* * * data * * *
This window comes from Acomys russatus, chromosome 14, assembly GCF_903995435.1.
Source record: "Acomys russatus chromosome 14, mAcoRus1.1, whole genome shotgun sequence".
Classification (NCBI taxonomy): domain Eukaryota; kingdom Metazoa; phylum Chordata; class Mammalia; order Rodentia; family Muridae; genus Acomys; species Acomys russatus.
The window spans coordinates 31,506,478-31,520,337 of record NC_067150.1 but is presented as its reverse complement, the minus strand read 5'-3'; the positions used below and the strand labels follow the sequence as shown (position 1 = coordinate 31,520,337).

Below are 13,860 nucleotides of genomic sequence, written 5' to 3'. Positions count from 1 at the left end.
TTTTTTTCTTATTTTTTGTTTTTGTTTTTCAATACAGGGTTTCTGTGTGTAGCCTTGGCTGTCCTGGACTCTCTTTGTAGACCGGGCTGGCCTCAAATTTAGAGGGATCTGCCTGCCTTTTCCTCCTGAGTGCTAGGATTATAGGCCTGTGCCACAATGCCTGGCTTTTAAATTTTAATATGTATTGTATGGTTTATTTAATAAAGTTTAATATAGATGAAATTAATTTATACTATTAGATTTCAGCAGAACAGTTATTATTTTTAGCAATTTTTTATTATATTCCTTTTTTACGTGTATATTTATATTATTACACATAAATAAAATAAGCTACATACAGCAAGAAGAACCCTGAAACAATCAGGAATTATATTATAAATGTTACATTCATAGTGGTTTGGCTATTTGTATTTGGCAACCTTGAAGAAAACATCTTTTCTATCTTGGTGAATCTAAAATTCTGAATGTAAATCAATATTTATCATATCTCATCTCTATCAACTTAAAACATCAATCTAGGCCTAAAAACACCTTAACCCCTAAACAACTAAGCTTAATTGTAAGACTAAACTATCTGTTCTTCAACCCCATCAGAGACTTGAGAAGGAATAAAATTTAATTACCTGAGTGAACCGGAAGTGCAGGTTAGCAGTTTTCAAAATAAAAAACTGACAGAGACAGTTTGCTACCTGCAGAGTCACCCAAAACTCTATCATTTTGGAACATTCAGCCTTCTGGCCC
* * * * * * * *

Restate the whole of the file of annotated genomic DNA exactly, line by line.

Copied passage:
This window comes from Acomys russatus, chromosome 14, assembly GCF_903995435.1.
Source record: "Acomys russatus chromosome 14, mAcoRus1.1, whole genome shotgun sequence".
Classification (NCBI taxonomy): domain Eukaryota; kingdom Metazoa; phylum Chordata; class Mammalia; order Rodentia; family Muridae; genus Acomys; species Acomys russatus.
The window spans coordinates 31,506,478-31,520,337 of record NC_067150.1 but is presented as its reverse complement, the minus strand read 5'-3'; the positions used below and the strand labels follow the sequence as shown (position 1 = coordinate 31,520,337).

Below are 13,860 nucleotides of genomic sequence, written 5' to 3'. Positions count from 1 at the left end.
TTTTTTTCTTATTTTTTGTTTTTGTTTTTCAATACAGGGTTTCTGTGTGTAGCCTTGGCTGTCCTGGACTCTCTTTGTAGACCGGGCTGGCCTCAAATTTAGAGGGATCTGCCTGCCTTTTCCTCCTGAGTGCTAGGATTATAGGCCTGTGCCACAATGCCTGGCTTTTAAATTTTAATATGTATTGTATGGTTTATTTAATAAAGTTTAATATAGATGAAATTAATTTATACTATTAGATTTCAGCAGAACAGTTATTATTTTTAGCAATTTTTTATTATATTCCTTTTTTACGTGTATATTTATATTATTACACATAAATAAAATAAGCTACATACAGCAAGAAGAACCCTGAAACAATCAGGAATTATATTATAAATGTTACATTCATAGTGGTTTGGCTATTTGTATTTGGCAACCTTGAAGAAAACATCTTTTCTATCTTGGTGAATCTAAAATTCTGAATGTAAATCAATATTTATCATATCTCATCTCTATCAACTTAAAACATCAATCTAGGCCTAAAAACACCTTAACCCCTAAACAACTAAGCTTAATTGTAAGACTAAACTATCTGTTCTTCAACCCCATCAGAGACTTGAGAAGGAATAAAATTTAATTACCTGAGTGAACCGGAAGTGCAGGTTAGCAGTTTTCAAAATAAAAAACTGACAGAGACAGTTTGCTACCTGCAGAGTCACCCAAAACTCTATCATTTTGGAACATTCAGCCTTCTGGCCC